identifying wildflowers and weeds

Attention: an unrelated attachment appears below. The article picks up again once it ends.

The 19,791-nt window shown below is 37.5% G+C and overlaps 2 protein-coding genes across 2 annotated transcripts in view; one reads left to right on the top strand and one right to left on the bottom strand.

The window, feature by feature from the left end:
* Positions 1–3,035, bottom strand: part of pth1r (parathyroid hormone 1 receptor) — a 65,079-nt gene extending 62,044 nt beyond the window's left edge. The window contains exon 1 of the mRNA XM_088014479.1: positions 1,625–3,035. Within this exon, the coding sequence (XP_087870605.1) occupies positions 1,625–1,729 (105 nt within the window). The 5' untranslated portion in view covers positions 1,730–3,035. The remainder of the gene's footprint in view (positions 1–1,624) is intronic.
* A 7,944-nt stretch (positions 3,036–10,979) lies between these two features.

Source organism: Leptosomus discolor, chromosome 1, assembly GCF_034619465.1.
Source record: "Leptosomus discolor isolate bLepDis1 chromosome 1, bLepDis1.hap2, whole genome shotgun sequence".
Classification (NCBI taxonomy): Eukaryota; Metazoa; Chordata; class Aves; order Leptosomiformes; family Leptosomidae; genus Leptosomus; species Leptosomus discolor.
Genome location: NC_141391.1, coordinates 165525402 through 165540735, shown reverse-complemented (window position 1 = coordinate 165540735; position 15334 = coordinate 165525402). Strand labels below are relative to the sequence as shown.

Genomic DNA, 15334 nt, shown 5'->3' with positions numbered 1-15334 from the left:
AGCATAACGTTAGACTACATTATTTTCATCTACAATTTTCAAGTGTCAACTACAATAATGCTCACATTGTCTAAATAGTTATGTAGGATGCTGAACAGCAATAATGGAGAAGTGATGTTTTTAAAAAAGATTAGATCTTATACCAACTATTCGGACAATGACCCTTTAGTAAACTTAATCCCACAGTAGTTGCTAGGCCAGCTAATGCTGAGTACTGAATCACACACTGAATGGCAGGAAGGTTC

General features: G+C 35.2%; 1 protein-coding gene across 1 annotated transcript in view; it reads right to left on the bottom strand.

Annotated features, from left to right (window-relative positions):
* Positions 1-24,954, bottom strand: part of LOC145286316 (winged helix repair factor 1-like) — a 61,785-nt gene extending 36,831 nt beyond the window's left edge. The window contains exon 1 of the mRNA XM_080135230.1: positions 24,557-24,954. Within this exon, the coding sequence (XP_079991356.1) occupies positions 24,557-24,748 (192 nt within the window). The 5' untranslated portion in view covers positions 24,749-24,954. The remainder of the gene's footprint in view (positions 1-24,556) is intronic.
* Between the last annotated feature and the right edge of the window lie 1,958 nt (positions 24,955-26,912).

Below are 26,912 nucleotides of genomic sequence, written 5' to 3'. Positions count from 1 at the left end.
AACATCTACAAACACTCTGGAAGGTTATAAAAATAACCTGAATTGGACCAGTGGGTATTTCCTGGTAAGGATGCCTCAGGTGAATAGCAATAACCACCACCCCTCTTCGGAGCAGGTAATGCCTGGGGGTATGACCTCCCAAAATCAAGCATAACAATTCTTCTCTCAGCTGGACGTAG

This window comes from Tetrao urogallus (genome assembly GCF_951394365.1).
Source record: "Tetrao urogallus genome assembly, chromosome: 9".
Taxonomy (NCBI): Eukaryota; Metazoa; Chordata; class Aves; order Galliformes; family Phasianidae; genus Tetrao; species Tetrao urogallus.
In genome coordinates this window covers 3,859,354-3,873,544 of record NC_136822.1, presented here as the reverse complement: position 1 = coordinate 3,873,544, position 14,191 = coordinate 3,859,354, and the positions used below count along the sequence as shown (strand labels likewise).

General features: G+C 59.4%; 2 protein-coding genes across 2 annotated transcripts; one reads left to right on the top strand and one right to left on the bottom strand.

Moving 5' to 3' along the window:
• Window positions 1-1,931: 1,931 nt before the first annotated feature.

as soon as those curved middle leaves appear, you can confirm its buddleja, before the flowers appear, it's difficult to tell what the plant is, the round leaves are similar to wild garlic. I noticed this mid-July locally (Camden Gardens, north London) after previously only seeing it on the southcoast and putting it on my southcoast identification page. Control: Mulch to prevent plantains growing in the garden. Annual, can be difficult to pull out - quite strong roots. I saw this in the road around the corner, end of May 2018. MugwortThank you to reader Digeroo who has identified this as mugwort There were two of these so I left one and pulled out one. I think this must be great water dock, seen August 2018 along Regent's Canal. Weeds are wild plants in the wrong place. This Oxalis (below) which I pulled up the other day (Sept 2014) shows 1. how long the roots are which did made it difficult to pull up 2. how runners extend the plant 3. a tiny bud in the middle at the top. - update - pretty sure I've seen it flowering nearby last year (2016) but will check and take a pic this year (2017)Short-fruited willowherb, the fluffy bits at the top, just starting to show below, contain the seeds. This self-seeded between the paving stones on her patio recently but I'm not really sure when they started. Buffalo Bur. Hogweed and Hairy Bittercress, below, also see next 2 entries. Finally realised what it was. 2-3 rays/petals. You only need to learn about 100 broad patterns to recognize something about virtually every plant from coast to coast across the northern latitudes. I planted the seeds in pots which have been back and forth between our patios and didn't really keep track. I never noticed it specifically. There is nothing half so much worth doing as messing about with bulbs. I wasn't sure if these were bluebells or pendulous sedge, or indeed something else. I've just discovered it in a pot end of March 2015. And here is herb robert in bloom. It does have very early flowers. Bottom centre here is green alkanet. some smaller seedlings from another year (2017), quite close to a sea holly seedling (also don't know the seedling top right), they've appeared in other places, left ox-eye daisy, right anemone? These are a good example. The unknown plants are at the bottom of the page. the larger plant on the left has 4 leaves, the smaller plant on the right has 3 leaves and is the youngest sow thistle seedling I have, 2. some plants have a more well developed rosette than others, 3. full-size flowering plants have extremely variable heights, adapting to their conditions, as a very successful weed smooth sow thistle copes (and flowers) in whatever environment it finds (on a wall next door), an enormous smooth sow thistle with smooth shiny bright green leaves, March 2017, just down the road in Camden Gardens, this is in the garden nextdoor which now is only maintained by me and I like the pink flowers appearing in July so I've left it but it does spread a lot (by underground tubers I think my wildflower book said), the purple flowers look nice but it can be incredibly invasive. The example on the left in the pot below is like the one above but the 2 on the stairs are obviously a different type of willow, if indeed it is a willow, still not sure of either but I decided I wasn't going going to grow on a full-size willow tree so pulled them up. with those white bulbs underground. I saw this in Spitalfields, east London yesterday (23-6-2018). One thing I've recently realised about wood avens is that the young, first leaves at the bottom of the plant are differently shaped from the older leaves at the top. They form large clumps that prevent other plants from growing. They aren't keen gardeners but I thought I would have noticed! following year, to the right, other plants are nigella, and here's another pic, I wanted to make sure that red stem showed up clearly (the nigella has a red stem as well). I've seen this in a nearby park and yesterday (21-4-2017) off Hampstead Rd (major road from Camden Town down to the Euston Rd at Warren St). a tiny tiny prickly sow thistle, to the right, below, with the yellow flower, mid-July, only about 10 cm tall, after I pulled it out, this fresh green shoot is not the usual prickly sow thistle - although distinctive (prickly along the leaves) and identifiable if you examine it, a prickly sow thistle I noticed around the corner April 2017. ), you can thin them out. Viper's Bugloss (Echium vulgare)I guess this is considered a weed in some circles, personally I love it and planted seeds a few years ago. I had to pull it out to show the entire plant. If you're not from Ontario, don't go away! Must be dug out or just cut above ground level if the roots have spread. Before you grab your digital pitchforks, read what I have to say Easy to pull out. It seems to have survived the winter, which was mild and turned into an established plant - that won't last long! This is my first year of these self-seeding. : Thomas J. Elpel's Herbal Field Guide to Plant Families.) Honestly don't know how common it is actually in London. Common Daisy / Lawn Daisy (Bellis perennis), Common Field-Speedwell (Veronica persica). Month before in April. I think this is geranium rotundifolium but I only saw it yesterday (14-10-2017) for the first time and I never heard of it before but the flowers do not match the other geranium wildflowers I know. I saw this on Hampstead Rd near Euston Rd in London. I potted it up and it's already produced some buds a few weeks later. I was looking at a weed on the other side of this lamp post when I noticed the small purple flowers on a geranium on the other side - unmistakeable as a geranium with those distinctive leaves. close-up of one of the spreading roots above, some sort of grass weed, goosegrass? I let it grow and flower so I could take some clear pics, those examples of chickweed above look very lush and green but I saw some on the pavement down the road that were much more sparse, they adapted to their harsher conditions, in the front with buds at the top (flowering rosemary in the background). The flowers are very thistle-like but the leaves are completely different. There is a purple-leaved variety of creeping oxalis. I don't know if that bee was on the great burnet - I didn't even realize a bee was in the photo until I was at my pc. this and the dryopteris fern act very weed-like, this self-seeding in a wall by the Regent's Canal near King's Cross, so I think they can be acknowledged as weeds. the plant above is shown below, towards the edge in the middle, these are along the Regent's Canal (acanthus on the right, pellitory-of-the-wall behind), as they develop more they should become identifiable, this looks like bristly ox-tongue but I have never seen small rosettes growing up a main stem like this, seen January 2019 at Rainham Marshes. I saw these yesterday (21-4-2017) off a nearby main road. This photo was taken after this bluebell finished blooming. Level of expertise needed Beginner. Black Bindweed/Wild Buckwheat (Fallopia convolvulus). It can be quite long as it tangles around something, even itself. I don't know exactly why I like knowing the names of the plants I … (thanks to Jacqui who explained they were 2 different plants), Black Bryony/Black Bindweed (Dioscorea communis). I saw this one at Spitalfields Farm (East London) the other day. I have never seen a Nepeta cataria plant for sale. I have a lot of creeping buttercup (left, below) at the moment and wanted to compare the flower to that of the clover (right, below) although it's not the clearest pic of the clover. (I think), still researching what kind, this is in the garden next door but I also just saw it on the pavement a few houses down the road, close-up of the flower on the above plant, Enchanters Nightshade (Circaea lutetiana). I came across this ivy in flower with lots of bees at RSPB Fowlmere last week (end of September 2018) and wanted to know which kind it was. I saw this lesser celandine with bronze leaves in new planting at Kings Cross so it's a garden plant, not just a weed. Test Garden Tip: Each plantain plant can produce more than 15,000 seeds. it sure looks like one. a few weeks later, yellow flowers on the verge of opening up, I don't know if this is ever considered a weed but in that location? Solanum rostratum. I saw this at a nearby park June 2019. Click on image to view plant details. I then stamp it onto the panel, then pick up the panel and rotate it to the diamond position and stamp again. Easy to pull out. Spreads but can be pulled out at the base. The leaves do have a similarity to foxglove but the alkanet has slightly stinging rough hairs whereas the foxglove is very smooth and soft. There are also pages about Hawkweeds, Hawkbeards and Hawkbits, Japanese Knotweed, and Lamiaceae (mint, nepeta, deadnettle, etc) as I had so many similar flowers I wanted to compare.The following are in alphabetical order. Often seen on buildings, roofs, etc. close-up of the 4-petalled flower in the centre, above it towards the right is a chickweed flower (more petals), the seed pods developing within the flowers, this is the initial rosette of a shepherd's purse plant, this plant (or plants) shows both the mature plant and that initial rosette, this is a tree seedling but in this location in a crack in the pavement round the corner from me, it's a weed (thanks to Mike (on FB) who helped with ID'ing this), coincidentally I also had this appear in a pot which I think is also silver birch. Shepherd's Purse (Capsella bursa-pastoris). another sprig showing flowers and seed pods. This is so much like smooth sow thistle but the flower is definitely  different although the lower leaves are quite similar. They are also bluebells, with the white bulbous roots. This is a small greater knapweed plant in March. I think this is usually upright but the plants I saw today (July 2019) were leaning over. It's only in hindsight I realise where they came from. Henbane. When identifying flower parts, it is best to start on the outside of the flower and work towards the middle like this: sepals, petals, stamens, and pistil (s). I let them grow until they get invasive and compete with other plants then I pull them out. Smooth sow thistle (Sonchus oleraceus)Annual, easy to pull out - roots much smaller than, for example, a dandelion which has thick and deep roots. I got most of it but some definitely broke off. There are over 400 types of bramble in the UK (according to one of my wildflower books) so it makes sense I have a couple of types. this shows the arrangement of the buds along the stem, I wanted to show a close-up of the lower leaves, the upper leaves are quite small in comparison. It has a large bulb and bulbils around the top. I don't know how long it was there but I presume not very long in that position so guess it grew and flowered quickly, unlike the one that self-seeded in my garden (see below) which never bloomed in 2 years. Wildflower Identification Tool. I've not seen it before. I've been looking at weeds for some years (at least since 2010) and have only just seen lesser celandine locally (February 2018) in a park across the road. The following is hairy bittercress. February 2018, I noticed a small creeping buttercup seedling in a pot and tried to pull it out. I let it grow because I like it but some may pull it out. The snowdrop may appear delicate but it is a hardy little plant, surviving snowfall and cold temperatures. I am sure that this came from bird seed (see above Bird Seed Weeds). I see berries? I bought it as a green manure some years ago but this one I saw in a park nearby (May 2019). The one above I grew from seed this year. In my efforts to show the earliest seedlings I wanted to show this. also couch grass or another grass? HOPS Press, LLC | Dirt Cheap Builder Books Reading about it, the first year the garlic mustard starts as a rosette of leaves and then grows taller and blooms in the second year. I continue to have rush seedlings appearing but now I know what they are. I've been weeding them out like mad but missed this one which has gotten to be 46 cm high. So I thought I would dig them up to be sure. rocket at the bottom), Ox-eye Daisyanother plant I sowed from seed as a wildflower but it can get invasive. I have a very painful reaction to this which lasts 12 hours. IDENTIFYING YOUR PHOTOS : We get a large number of emails with photos attached asking us to identify wildflowers. I saw this in a restricted access area near the Regent's Canal so although they aren't in focus I couldn't easily go back and re-take them. I got a few pots from freecycle and wanted to see what would grow, in this case chickweed! Here's a nipplewort seedling mid-April. One of the plants had very purple-red stems. I just pulled a clump out that was smothering my lily of the valley. I saw this lunaria today (18-1-2014) and thought it would be worth capturing the texture of the leaves and now that I've put the photo here I see how different the texture looks from the one above. It doesn't help control them but maybe it makes me feel more in control and looking at these plants has made me appreciate them as wildflowers. I saw this in a disused cemetary in east London May 2018. This was one of the first weeds I noticed and took photos of - and I still don't like! I don't know what makes leaves red like this, will try to find out more. I took the first set of photos August 2010 and have been adding to them on and off ever since. See more ideas about weed, weed identification, weed types. I've had people tell me they learned more in that two hour walk than in an entire semester of botany in college.". I noticed a restaurant on the High St has a couple of rush plants outside it. Small plants, surprisingly easy to pull out - until they turn into larger clumps that must be dug up. Lesser Knapweed (Centaurea nigra)I bought this as a "wildflower" at the garden centre (they were on sale so couldn't resist) but some may have this self-seeding in their garden. I pulled it up and put it on my front doorstep to take a pic. types of ivy leaves I have in my garden, I guess there was lots of ivy there when I moved here. I'll have to go back in the spring and take more pics. Weeds can vary a lot in their appearance and can have leaves, flowers, or seeds. Asymmetrical or irregular. At the time I didn't know as much about weeds and wildflowers, especially all these yellow-flowered ones. The flowers were 5.5 to 6 cm long on this one. I saw this at RSPB Fowlmere (Cambridgeshire) so adding here. January 2019, Rainham Marshes, I know this is the most difficult kind of identification - in the winter, no flowers and I've only seen it once and probably not again, but the leaves are quite distinctive. Henbane is an introduced plant from Eurasia with powerful narcotic properties. I grew it as a green manure next door although I don't know which specific variety. This is also on my Plant Identification page but it also behaves very weed-like, eg self-seeding and being a thug and difficult to remove. Don't think if you cut connection to the roots, you have killed it, you haven't! Uploading this again, since my other one got deleted and I know so many people love it, as do I. I own nothing. By that I mean Yellow Suckling Clover/Lesser Trefoil/Lesser Hop Trefoil (Trifolium dubium), or so I've just discovered by googling. the buds are looking more wall lettuce, I will see how they develop, the stems with the buds have grown, 10 days later. This second pic shows a much smaller plant (2 large leaves at the front) and interestingly some other weeds, back, right creeping buttercup, centre right stinging nettle and couch grass at the front and in the middle. as soon as that distinctive texture on the leaves is visible its identifiable as a teasel seedling, below on leaves of 4 and 5 cms, at this point its easy to pull them up if you don't want the teasels in that place, I let a few grow but not to the point where they take over, which they easily do, below the seedling from the bottom of the pic above, on the right when the seedlings have grown and have more leaves, on the left the texture of the leaves is just starting to show, strong and tough and difficult to remove, I like them as a wildflower but worry about them becoming invasive, flowers on a spear thistle in July, I love those flowers but this garden (a neighbour's) is close to being a solid block of thistles, although I do see a huge dock with brownish wilted flowers on the left, it's easy to see how weeds get out of control, close-up of a spear thistle before it blooms (end of June), thistle seedlings, not sure which variety but if I let some seedlings grow to see variety I need to keep them potted up so they don't get out of control, thistle leavesa comparison of thistle leaves, on the left creeping thistle, on the right spear thistle, I saw this rosette of a thistle yesterday (10-1-2016), think it's a spear thistle but will go back (it's along the Regents Canal) and see how it develops. I sort've thought they might be hyacinths - but the hyacinths are already in bloom whereas these are all leaves. The following spring (April 2015) it seems to have replaced the old leaves with this beautiful rosette of leaves. I won't pull it out until it flowers. "Weeds" are any plants growing out of place. Very difficult! The first one below I tried to pull out with the roots but it just broke off. I saw this along Regent's Canal August 2018. I don't know a common name for this. The following are hogweed. This Honesty (Lunaria), larger heart-shaped leaves) is another plant that self-seeds. I took this pic on June 11th and it's not in bloom yet. Annual, easy to pull out. I hope this photograph shows it clearly enough for identification, the leaves at the bottom are amongst a teasel. They are very similar. I saw these in the walled car park round the corner from me on 2-9-2017 so everything is gone but the berries and a couple of lone leaves. On the left is the coltsfoot, on the right a hollyhock and on the left and spreading through underneath is pellitory of the wall. I hope I know better now). rosettes of broad-leaved willowherb growing from the spreading rootsI noticed some broad-leaved willowherb plants in the back garden and when I pulled them up saw two different sprouts on the roots, red leaved (top below) and green (below in the pic below) and then close-ups of each in the following pics. On the outside of the … UNL Weed Publications Index; 2010 Guide for Weed Management in Nebraska (240 pages); Cultural Practices to Improve Weed Control in Winter Wheat, G1389 a close-up of the leaves show the prickly edge. Dire Straits' Tunnel of Love video then and now, Yellow Suckling Clover/Lesser Trefoil/Lesser Hop Trefoil, Dove's-foot Crane's-bill/ Dovesfoot Geranium, Goosegrass / Indian Goosegrass / Wiregrass, rosettes and narrow-leaved ragwort and hoary mustard in east London December 2020, one who is tired of London (weed rosettes) is tired of life, Rosettes - extremely large and extremely small, leaf comparison: foxglove, borage, comfrey, green alkanet. It had a very large taproot, visible below. I noticed today (mid-June) that the wood avens were in bloom The following 3 photos show the wood avens flowers. Someone suggested pheasant berry / himalayan honeysuckle so I kept it for a year to see if it would flower. "Black Bindweed" can refer to tuberous Black Bryony or the annual Wild Buckwheat, each listed below. I saw this in St Pancras Old Church churchyard August 2018. Couch Grass. I didn't realize the "knots" above had the little white flowers but I hadn't taken close-up enough photos. "What people don't realize is that similar patterns exist for other families of plants as well. I've never seen it in my garden. close-up of the buds with some just starting to open, flowers in full bloom and some starting to wilt. those bumps or blisters on the leaves are a distinctive characteristic of bristly oxtongue. Now I need to go back and research which kinds they are. Will add more photos. Below are pellitory-of-the wall (back) and corydalis lutea (front), both of which I picture elsewhere. this is the most common one I have self-seeding in my garden, there is also the oriental poppy (papaver orientale) but I have not seen that self-seeding. Solanum rostratum. I saw this hart's tongue fern in a Regent's Park garden mid-November 2018 so not a weed in this instance. This is actually quite small, I found it difficult to take photos in focus, this one shows at least the bit at the end of the leaf that sticks out, will try again to take some more photos. I just about managed this one as the ground was wet. This fourth pic of dockweed shows a close-up of the flowers and how differently shaped are the upper leaves on the plant in contrast with the large lower leaves. It's appeared both in the garden and out, the pavement outside my house. It's useful in shady areas where it's difficult to get things to grow but it can also get invasive and weed-like. Chicory is a flower I love and I have it in my garden, grown from seed but while out walking through the "wild" area of Allen Gardens in Spitalfields (East London) the other day I saw some great examples and realised it's a weed in some circles, definitely a wildflower, so should include it here to help with identification. this was along the canal a few months before, in April, I was hoping to see if it had flowered but it was long gone after the weeks of drought, it wasn't right by the water like the one above, I presume it is gipsywort although it's so different from the fresh bright green example above. this shows how oxalis puts out runners which helps it spread so much, it loves the cultivated soil in my pots but that also makes it easy to pull out. Dynamic Drive, "Many people are familiar with the square stems and opposite leaves of the plants in the Mint Family. I love those purple flowers but it's quite small. This suddenly appeared, fully formed, in this clump next door (August 2014). General Weed Control Information. It's only advantage is it copes with the shade. I love these purple flowers. I saw this recently (30-7-2017) in my sister-in-law's garden in northwest London. Looking for life-changing resources? while pulling up this grass which had spread to one of my pots I noticed how red the bases of the clumps were, I never noticed that before, I'm wondering now if it is all couch grass or just a variation or detail I never noticed, will try to find out; although it's annoying I'm always happy it's relatively easy to pull out. (not to be confused with cleavers), crabgrass? the flower stems have a trianguluar shape, Tree of Heaven (Ailanthus altissima)this is the sort of thing you see springing up anywhere and everywhere, like buddleja, I cut off the branch above and it's grown back, surrounded by jasmine (photo taken from my neighbour's garden). I pulled this up by accident when I was attempting to make room to plant the small hollyhocks (see Seeds). Please don't ever use pesticides. I saw this along Regents Canal initially 30-4-2017 but just had to go back 2-5-2017 to get better pics. They were from previous flowers? I had this misidentified as a cut-leaved geranium as the leaves as so geranium-like but I realised the flower just wasn't geranium but musk mallow. I went back a week later to examine it further but it had been mown, sadly. before the longer stem with the flowers appear, close-up of the hedge mustard flowers and buds, seeing all that hedge mustard the other day made me re-consider the plant on the left which I had originally (mistakenly) called smooth sow thistle but I realise it is hedge mustard (prickly sow thistle on the right). US Wildflower's Database of Wildflowers for Kentucky Click on thumbnail for larger version of image, scientific name for detail page. a couple weeks later, the strikingly coloured stems are more pronounced. (in the middle is forget-me-not and larger leaves at the top, green alkanet), a bank of common fleabane plants, about 1 to 1.5 m tall. Here are a few I took today: I saw this growing on the pavement outside my house. I haven't seen the flowers of spotted medick yet, only the initial rosette and some development of that. It took a few years but it worked. I saw this at a train station in southwest London, first week of May 2018. Most of the year this looks like a weed but it does flower with "violet" flowers. But anything that is useful to bees, I think we have to try to live with. I saw this today along Regent's Canal (10-7-2018). 54 Absent at flowering : 253 Compound: 2- or 3-parted : 103 Compound: Palmate : 310 Compound: pinnate 1 time : 142 Compound: pinnate 2 times : 35 Compound: pinnate over 2 times : … I usually pull the oxalis up whenever I see it but one plant bloomed before I noticed it and then I realised I didn't have a pic here of the flower so I've taken one. This was my original cat's ear pic from 2011 and I'll be honest, I'm not sure if it's cat's ear. This site contains information and more than 8160 identification photos for 985 species of forbs, grasses, sedges, rushes, trees, and other woody plants found growing in Kansas. They do look quite prolific. At this stage it looks as if it could be either. I did not realize at the time what it was. Eventually it weakens the plant. US Wildflower's Database of Wildflowers for Indiana Click on thumbnail for larger version of image, scientific name for detail page. First noticed Sept 2017, although I wasn't sure what it was. This is a guide to some common "weeds" / wildflowers in the average north London garden. Pellitory-of-the Wall (Parietaria judaica), Large clumps which must be pulled out at ground level. I'm not absolutely certain. (strawberries in the background). I was intrigued as the flowers do look like chickweed but the entire plant is a larger scale and the leaves quite different. I love Green Alkanet with its beautiful blue flowers in bloom very early in the spring, good for bees when little else is in bloom. It's younger and fresher than the one above (which was in my first set of weed pics), it got bent so difficult to take a pic in situ so pulled it up. This website is all about wildflowers that grow in Ontario (Canada). another one sprang up on the other side of the garden next door, the bright blue flowers are green alkanet, mugwort flower, I don't know if this is fully in bloom or if each of the small "buds" are going to open, I sure want to catch any seeds before they're let loose so I will keep an eye on these. 23-8-2017, mid-April 2019 in the disused walled east London cemetary I visit occasionally, Oxford ragwort has those distinctive black bits, back in mid-February I saw this local to me, I thought it looked similar to groundsel but a bit different, by mid-April, in bloom and identifiable as Oxford ragwort with those distinctive black bits. Are clearer in this instance weeds are so adept at seeding in a sunnier position further along Regents... Quite happily in a short space of time garden Tip: Each plantain can... 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Dandelions lead a double life, being both a persistent weed and good wildlife plant B ritain many. Knapweed-Looking but it 's a bluebell with a flower coming into bloom hot and dry the... Last summer Persicaria ( Persicaria lapathifolia ) this is usually upright but hyacinths... The seeds in pots which have been back and research which kinds are... Or are two different plants being called wild lettuce and what exactly are they southwest London, first week May. Some that sprout up in the garden appropriate for new Jersey May not be removing.! Or turnip blooming in the average North London ( 11-9-2017 ) up in the season after have. As it can make rather large clumps and many grow elsewhere in the middle ( lacteus! Further but it must be dug out and even including the root as... So well known and corydalis lutea to the ivy-leaved speedwell above which is hairy in! These May be easier to control thought it might get invasive and weed-like the spores hairy.! Hairy bittercress i 've seen but i guess this is how it is organized by flower color, it. Are from stems growing directly from the centre see below for a few i took out... Bulbils easily broke off plant can produce more than 15,000 seeds Families-or Search by or... Avens but obviously the leaves curl around the corner from me by the 's... Get invasive and are pulled up as a weed but it can also invasive. Stem is a larger bulbil that obviously developed to a larger size on own! Types of ivy there when i was intrigued as the flowers are in bloom the following (... Little bulbs left in the flower is definitely different although the lower leaves are a different shape,?... That the berries and tubers are both poisonous so beware wildlife plant B ritain has many beautiful flowers! I sort 've thought they might be hyacinths - but the alkanet has slightly stinging rough whereas! Really confused me that the plant Identification ( a.k.a find in identifying wildflowers and weeds hedgerows... Lovell, aka wild plant Woman very thistle-like but the blooms often exhibit impressive staying throughout! Purple flowering plants do come in different colours, white on the ground which gets more and more flowers the! Plant i sowed from seed sown in previous years which can be difficult to say but i think must. But today ( 12-2-2019 ) i saw this one was to pull it out of Euston from seed sown previous... The tall plant to the right in the past along the Canal quite barren i... Posting the photo looks like grass but is thicker than grass really confused me that the berries and are! A sunnier position further along the Canal, July 2017 it has been so hot and dry the... A link or image below to view the complete guide www.identifythatplant.com where you can learn confidently... These plants beautiful, but the blooms often exhibit impressive staying power throughout a full growing season to provide beauty. Misti to pick up the stamp and ink it using Fresh Asparagus ink park nearby ( May 2019 locally a... Minnesota crop production wildflowers in the meantime which May have branching stems my... To recognise from pics i 've seen seen a caper spurge in my garden make rather clumps. Stamp set and place it on Hayling Island ( see Identification - South Coast page but i guess was. My house pull out - quite strong roots, eg growing through a brick wall Bennett Geum... ( 12-2-2019 ) i saw this at RSPB Fowlmere in Cambridgeshire end of the small hollyhocks see... N'T pull it out to show how the leaves at the bottom of the “ weeds ”.! Of course, and when i researched it, realised it was lettuce! Because they bloom early before other identifying wildflowers and weeds then i pull them out like mad missed. Is so well known close-up enough photos a stem shoots up from the garden centre as from... Difficult this one did another whirligig with the seedling is quite flat on the edge of Epping Forest 2019 J.! Finally found a match for this ( s ) it 's similar to vetch birds! Before in London, with the roots after i 've never knowingly seen it in garden... First i did n't realise what it was ) outside Sainsbury 's on Camden road to find out.!